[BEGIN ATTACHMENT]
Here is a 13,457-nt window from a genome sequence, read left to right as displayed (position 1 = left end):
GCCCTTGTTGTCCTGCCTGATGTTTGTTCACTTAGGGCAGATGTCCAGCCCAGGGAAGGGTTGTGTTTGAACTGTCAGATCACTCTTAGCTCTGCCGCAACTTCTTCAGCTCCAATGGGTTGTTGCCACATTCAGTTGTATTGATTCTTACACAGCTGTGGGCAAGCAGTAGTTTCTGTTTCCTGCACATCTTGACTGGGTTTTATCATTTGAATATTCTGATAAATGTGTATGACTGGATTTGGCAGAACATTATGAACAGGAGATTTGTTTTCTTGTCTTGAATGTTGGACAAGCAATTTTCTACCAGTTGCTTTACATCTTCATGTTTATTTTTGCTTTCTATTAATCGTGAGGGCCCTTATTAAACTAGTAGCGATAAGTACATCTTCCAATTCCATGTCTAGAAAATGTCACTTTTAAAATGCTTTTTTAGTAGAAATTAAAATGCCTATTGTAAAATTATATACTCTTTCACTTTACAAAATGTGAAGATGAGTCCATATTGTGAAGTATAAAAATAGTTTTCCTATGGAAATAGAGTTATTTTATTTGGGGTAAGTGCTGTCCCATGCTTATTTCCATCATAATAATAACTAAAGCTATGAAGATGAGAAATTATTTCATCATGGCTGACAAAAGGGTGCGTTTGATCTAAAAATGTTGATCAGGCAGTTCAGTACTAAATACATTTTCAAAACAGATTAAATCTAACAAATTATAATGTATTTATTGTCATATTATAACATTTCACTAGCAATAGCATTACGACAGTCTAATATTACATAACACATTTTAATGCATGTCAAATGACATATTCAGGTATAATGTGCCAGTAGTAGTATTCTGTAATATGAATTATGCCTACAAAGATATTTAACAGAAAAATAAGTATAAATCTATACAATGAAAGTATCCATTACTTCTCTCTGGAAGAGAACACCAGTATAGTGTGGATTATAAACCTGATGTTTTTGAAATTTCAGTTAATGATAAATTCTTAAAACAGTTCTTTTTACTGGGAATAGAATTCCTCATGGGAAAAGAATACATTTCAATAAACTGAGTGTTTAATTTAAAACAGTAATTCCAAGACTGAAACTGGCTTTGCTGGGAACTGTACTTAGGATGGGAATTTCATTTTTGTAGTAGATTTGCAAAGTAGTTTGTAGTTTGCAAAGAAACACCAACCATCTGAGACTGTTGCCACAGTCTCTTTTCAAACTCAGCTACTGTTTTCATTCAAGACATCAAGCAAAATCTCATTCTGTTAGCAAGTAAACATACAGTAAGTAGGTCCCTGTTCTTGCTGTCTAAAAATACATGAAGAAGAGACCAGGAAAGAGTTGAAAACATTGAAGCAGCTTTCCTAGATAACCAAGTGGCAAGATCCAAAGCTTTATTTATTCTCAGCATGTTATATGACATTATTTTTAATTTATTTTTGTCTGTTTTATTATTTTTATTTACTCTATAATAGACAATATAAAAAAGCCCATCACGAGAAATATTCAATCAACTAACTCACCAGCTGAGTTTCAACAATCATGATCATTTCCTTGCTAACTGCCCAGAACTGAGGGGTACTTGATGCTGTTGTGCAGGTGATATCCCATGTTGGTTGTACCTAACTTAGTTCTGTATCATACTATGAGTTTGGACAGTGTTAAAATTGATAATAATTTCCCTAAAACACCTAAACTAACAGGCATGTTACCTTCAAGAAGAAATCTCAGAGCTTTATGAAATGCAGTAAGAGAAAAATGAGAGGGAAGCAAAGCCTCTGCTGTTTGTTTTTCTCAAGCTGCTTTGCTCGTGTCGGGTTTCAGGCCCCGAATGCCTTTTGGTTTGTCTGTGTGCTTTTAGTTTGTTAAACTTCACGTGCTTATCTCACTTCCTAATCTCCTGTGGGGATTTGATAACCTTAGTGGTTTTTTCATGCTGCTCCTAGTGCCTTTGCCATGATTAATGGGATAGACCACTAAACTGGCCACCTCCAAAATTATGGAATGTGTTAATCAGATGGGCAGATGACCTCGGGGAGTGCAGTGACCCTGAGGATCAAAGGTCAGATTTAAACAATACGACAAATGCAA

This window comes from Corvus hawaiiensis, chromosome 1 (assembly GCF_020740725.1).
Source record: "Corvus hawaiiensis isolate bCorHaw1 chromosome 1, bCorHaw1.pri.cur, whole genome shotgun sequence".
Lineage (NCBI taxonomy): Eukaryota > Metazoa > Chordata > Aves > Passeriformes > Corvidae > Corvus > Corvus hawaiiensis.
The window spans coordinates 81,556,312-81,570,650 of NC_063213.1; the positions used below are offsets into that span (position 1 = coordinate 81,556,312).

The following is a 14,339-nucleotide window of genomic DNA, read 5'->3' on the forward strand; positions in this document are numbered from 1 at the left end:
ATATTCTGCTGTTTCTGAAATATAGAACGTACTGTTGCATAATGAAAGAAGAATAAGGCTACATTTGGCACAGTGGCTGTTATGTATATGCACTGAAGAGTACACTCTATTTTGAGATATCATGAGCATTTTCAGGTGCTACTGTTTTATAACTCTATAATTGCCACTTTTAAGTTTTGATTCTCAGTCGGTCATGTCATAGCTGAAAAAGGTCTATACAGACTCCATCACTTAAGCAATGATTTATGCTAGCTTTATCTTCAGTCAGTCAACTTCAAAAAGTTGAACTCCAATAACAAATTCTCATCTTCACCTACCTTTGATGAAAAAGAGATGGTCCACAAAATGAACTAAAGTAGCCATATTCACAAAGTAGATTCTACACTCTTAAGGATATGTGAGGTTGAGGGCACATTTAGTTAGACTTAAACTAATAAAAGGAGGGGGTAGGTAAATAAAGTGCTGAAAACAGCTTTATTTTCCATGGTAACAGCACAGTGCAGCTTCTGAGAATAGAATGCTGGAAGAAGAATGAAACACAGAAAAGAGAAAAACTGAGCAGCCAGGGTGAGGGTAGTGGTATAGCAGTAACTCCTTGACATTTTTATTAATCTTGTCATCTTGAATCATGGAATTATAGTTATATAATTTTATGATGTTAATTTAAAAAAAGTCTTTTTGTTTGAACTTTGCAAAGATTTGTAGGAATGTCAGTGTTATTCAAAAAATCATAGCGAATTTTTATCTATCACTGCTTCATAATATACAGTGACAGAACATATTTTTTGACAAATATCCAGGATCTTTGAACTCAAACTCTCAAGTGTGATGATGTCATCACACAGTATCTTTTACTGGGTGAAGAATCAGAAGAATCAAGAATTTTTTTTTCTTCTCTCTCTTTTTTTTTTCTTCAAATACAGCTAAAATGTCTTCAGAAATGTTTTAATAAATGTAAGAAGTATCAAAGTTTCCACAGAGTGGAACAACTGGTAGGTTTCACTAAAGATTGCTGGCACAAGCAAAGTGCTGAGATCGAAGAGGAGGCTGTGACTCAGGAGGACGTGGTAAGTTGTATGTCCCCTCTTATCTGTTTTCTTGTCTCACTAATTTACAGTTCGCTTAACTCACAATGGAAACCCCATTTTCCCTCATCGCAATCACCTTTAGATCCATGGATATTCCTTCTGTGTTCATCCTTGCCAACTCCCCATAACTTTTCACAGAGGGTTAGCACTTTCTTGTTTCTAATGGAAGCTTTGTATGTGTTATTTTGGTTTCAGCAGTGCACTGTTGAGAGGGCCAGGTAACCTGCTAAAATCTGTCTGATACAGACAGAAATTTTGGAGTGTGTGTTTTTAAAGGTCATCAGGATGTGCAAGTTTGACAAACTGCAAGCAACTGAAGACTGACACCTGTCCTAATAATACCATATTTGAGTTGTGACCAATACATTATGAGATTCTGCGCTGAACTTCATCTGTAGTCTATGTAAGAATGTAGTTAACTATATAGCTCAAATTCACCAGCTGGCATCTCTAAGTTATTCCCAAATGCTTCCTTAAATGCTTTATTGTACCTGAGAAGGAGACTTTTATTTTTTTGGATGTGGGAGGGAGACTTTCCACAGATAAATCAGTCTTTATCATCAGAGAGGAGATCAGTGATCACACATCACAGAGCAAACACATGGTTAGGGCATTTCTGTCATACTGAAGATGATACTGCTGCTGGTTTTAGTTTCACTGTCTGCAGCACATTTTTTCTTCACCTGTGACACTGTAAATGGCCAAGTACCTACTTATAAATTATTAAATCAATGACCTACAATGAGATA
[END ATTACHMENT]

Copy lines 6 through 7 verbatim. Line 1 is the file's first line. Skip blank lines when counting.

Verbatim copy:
The window spans coordinates 81,556,312-81,570,650 of NC_063213.1; the positions used below are offsets into that span (position 1 = coordinate 81,556,312).

The following is a 14,339-nucleotide window of genomic DNA, read 5'->3' on the forward strand; positions in this document are numbered from 1 at the left end: